Simply having this event after a long, draining academic year with many challenges is an invaluable opportunity for restorative socialisation, collegial collaboration and interactive learning. So everything was great and thank you once again for the hard work in organising this for us.

Physical well-being

Athina gave an excellent presentation on the research underlying the various aspects of well-being, with a focus on physical well-being. The slides can be downloaded here and also available on our Professional Development Gateway.

I think we were all impressed with the time and care taking to address staff well-being!
Top notch all around. I have to mention my appreciation of the inclusion of well-being - I think it is of utmost importance and the presentation on it and implementation of well-being sessions were very interesting and valuable.
The well-being focus of the event was hugely helpful. Its not the kind of thing I would usually seek out (and suspect I stated it was 'unimportant' on the pre-attendance survey) but it really stuck with me.

However, this was not a purely theoretical exercise. Athina had lots of practical tips including a 6-step "protocol" to take care of our physical well-being. We implemented part of this during the boot-camp with early morning walks and after dinner strolls, a focus on good sleep, as as well as guidance for breathing exercises and meditation.

Athina and I were pleasantly surprised with how well the presentation was received. We were a bit concerned that some colleagues might find it too personal a topic. However, we needn't have worried. Many colleagues told Athina that they loved the presentation, that it had the right tone and all the necessary information without being overwhelming. Below you can find Athina in full flow speaking to an attentive audience.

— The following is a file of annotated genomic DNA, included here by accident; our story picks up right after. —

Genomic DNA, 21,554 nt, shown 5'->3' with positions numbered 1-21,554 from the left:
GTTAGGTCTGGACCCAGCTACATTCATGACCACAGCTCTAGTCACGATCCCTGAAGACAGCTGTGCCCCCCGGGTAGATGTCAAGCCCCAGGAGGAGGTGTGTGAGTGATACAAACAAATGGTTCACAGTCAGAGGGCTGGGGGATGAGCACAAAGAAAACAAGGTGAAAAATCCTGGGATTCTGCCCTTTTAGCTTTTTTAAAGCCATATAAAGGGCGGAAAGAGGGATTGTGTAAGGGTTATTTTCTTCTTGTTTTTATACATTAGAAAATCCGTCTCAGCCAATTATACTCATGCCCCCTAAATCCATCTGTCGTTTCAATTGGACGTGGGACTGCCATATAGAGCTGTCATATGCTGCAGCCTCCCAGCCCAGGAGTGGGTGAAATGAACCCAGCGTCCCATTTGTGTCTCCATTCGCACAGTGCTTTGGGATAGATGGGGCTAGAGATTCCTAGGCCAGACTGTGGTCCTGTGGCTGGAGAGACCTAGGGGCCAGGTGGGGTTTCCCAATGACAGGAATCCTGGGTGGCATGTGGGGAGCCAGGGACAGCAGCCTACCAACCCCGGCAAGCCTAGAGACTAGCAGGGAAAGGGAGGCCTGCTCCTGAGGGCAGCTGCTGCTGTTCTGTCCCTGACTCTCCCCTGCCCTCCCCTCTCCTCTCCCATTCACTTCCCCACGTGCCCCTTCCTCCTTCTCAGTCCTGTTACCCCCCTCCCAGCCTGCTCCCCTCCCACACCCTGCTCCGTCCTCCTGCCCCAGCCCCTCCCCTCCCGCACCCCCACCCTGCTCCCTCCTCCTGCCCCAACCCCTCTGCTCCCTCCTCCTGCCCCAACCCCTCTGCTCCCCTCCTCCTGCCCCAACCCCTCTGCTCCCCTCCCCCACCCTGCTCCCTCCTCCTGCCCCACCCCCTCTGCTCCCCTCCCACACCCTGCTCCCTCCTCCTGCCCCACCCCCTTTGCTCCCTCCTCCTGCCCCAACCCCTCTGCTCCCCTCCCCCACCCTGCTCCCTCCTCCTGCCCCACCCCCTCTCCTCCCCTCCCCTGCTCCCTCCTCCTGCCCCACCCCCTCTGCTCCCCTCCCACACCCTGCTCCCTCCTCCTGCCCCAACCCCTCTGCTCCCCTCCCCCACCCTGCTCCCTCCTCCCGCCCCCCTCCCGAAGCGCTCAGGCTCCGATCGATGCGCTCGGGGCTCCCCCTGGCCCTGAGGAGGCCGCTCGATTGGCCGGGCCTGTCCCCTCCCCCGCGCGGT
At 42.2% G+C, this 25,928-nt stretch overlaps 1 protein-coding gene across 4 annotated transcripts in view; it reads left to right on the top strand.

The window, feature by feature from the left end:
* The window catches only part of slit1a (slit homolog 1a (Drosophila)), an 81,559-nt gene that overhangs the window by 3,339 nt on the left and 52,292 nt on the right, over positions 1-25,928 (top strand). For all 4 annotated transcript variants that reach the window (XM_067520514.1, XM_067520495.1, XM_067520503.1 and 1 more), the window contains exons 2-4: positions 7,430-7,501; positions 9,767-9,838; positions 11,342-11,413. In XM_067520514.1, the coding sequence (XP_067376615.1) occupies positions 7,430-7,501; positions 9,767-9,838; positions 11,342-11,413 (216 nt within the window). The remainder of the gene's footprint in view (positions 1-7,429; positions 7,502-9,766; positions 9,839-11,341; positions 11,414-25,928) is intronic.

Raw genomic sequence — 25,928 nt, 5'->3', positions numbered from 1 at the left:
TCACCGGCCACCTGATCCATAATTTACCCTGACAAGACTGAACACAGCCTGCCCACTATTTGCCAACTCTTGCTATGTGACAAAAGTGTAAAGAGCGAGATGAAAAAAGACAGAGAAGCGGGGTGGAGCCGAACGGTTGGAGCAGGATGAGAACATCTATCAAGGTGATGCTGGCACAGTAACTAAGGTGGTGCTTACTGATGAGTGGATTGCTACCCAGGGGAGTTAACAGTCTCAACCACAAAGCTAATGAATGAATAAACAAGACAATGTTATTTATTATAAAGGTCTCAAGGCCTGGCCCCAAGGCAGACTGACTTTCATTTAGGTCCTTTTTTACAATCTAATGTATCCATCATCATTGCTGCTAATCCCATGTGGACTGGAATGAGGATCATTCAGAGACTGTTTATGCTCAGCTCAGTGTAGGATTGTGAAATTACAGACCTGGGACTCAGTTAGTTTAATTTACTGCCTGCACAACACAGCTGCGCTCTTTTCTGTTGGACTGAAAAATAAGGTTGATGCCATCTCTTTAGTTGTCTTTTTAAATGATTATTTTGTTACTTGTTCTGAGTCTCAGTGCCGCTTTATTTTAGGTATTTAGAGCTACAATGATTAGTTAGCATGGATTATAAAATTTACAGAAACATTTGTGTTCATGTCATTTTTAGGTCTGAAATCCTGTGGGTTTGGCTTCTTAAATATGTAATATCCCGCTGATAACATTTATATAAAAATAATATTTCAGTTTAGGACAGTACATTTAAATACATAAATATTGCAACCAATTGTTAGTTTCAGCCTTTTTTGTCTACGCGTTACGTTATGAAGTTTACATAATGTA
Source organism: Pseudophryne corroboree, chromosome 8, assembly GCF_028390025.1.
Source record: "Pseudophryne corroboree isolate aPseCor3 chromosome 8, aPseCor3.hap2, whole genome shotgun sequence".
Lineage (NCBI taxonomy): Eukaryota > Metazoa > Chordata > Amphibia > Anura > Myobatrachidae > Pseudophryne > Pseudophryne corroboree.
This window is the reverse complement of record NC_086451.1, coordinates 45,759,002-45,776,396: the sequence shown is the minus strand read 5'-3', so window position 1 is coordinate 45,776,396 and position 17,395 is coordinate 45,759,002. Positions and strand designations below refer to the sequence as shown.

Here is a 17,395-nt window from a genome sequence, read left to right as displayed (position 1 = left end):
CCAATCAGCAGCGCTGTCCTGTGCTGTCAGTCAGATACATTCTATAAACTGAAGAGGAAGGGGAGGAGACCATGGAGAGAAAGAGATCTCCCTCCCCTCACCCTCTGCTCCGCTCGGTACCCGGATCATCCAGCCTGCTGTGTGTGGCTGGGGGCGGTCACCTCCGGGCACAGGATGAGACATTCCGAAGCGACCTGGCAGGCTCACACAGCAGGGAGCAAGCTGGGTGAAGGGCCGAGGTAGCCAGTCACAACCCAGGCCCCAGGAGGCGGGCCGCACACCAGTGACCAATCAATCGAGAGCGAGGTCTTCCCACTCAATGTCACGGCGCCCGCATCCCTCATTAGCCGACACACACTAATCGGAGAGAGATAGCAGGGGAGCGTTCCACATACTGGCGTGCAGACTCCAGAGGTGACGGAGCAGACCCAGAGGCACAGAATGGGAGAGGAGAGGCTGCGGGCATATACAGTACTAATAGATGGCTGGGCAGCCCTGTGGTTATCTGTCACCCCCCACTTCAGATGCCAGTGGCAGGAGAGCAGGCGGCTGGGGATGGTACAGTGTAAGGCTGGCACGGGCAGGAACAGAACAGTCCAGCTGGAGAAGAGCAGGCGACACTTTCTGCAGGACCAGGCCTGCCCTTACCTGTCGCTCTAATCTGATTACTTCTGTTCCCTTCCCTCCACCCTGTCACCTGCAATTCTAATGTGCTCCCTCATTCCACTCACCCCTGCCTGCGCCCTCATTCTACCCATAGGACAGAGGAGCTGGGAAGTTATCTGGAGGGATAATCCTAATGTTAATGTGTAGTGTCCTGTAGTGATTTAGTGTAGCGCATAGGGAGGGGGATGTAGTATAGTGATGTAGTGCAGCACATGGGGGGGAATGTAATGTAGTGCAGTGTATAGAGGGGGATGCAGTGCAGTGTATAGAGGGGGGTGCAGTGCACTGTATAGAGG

We were even more surprised about how many colleagues where trying the various suggestions we gave them. A few people came to talk to Athina privately and asked questions, while others initiated conversations during our social evening gatherings. A lot of jokes were made referring to some of the suggestions like leaving meetings if they last more than 90 minutes. Colleagues also baptised Athina the “well-being police”, which we thought was hilarious. Nevertheless, they were following all the suggestions made, for example going to bed by 23:00.

One suggestion that gained very widespread acceptance was the evening walk. Suggesting this as one of the well-being activities at the "plenary" first evening opening seemed to have created a natural incentive for everyone to join in. The first evening nearly everyone joined for a walk to the cow-pond, an easy 30 minute stroll in a stunning environment.